Food in a foreign country
First trip to buy groceries in a Japanese supermarket without the support of my Japanese-speaking friends. Would I have to stick with apples and other easily recognisable foodstuffs, I wondered.
One of the first things I spotted in the shop were McVittie’s Chocolate Digestives, right next to a pack of Oreos. Aha. No worries. Next came several brands of marmite. While I am game for trying foreign foods, I am not quite brave enough to try marmite. I mentally marked the seaweed aisle, though, with the intention of returning there later when I will have learned which seaweed is which, but for the time being I resorted to items which either had an English translation, or were self-explanatory, or where I remembered the packaging.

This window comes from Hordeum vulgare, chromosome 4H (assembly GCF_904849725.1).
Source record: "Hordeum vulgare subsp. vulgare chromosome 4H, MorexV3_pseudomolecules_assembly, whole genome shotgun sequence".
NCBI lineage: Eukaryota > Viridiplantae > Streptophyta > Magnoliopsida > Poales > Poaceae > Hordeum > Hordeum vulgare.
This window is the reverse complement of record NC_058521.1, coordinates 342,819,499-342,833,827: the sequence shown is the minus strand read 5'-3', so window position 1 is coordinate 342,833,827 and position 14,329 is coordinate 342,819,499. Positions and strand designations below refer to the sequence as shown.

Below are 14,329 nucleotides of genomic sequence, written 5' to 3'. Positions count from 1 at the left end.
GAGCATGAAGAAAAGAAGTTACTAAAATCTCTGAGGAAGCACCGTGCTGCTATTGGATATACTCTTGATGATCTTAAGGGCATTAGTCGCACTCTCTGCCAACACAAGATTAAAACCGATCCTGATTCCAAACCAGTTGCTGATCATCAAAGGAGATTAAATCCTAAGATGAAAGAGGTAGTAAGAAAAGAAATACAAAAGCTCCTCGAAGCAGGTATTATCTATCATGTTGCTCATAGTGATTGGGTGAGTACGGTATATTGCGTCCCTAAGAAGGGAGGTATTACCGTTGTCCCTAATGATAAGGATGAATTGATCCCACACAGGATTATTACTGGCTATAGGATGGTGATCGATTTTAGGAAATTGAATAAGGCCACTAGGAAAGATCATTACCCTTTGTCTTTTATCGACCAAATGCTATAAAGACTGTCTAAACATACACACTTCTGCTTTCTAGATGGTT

Unpacking the shopping bags at home revealed that I had indeed bought what I thought I was buying, including the soya milk, and the only casualty was the butter which turned out to be salted. Well, that could happen to anyone.
After a visit to a local sushi restaurant I am already addicted to vegetarian sushi, sweet potatoes, and some sort of beans that are served in their pods. The pods cannot be eaten, though, as I found out (unfortunately my friend was not quite quick enough to warn me). The peas have a slightly nutty flavour. I will have to ask how they are called, perhaps they can be got in Europe too. And yes, learning how to make sushi is high on the agenda. It can’t be that difficult. Once you learn to prepare Czech dumplings, the kitchen holds no terrors for you.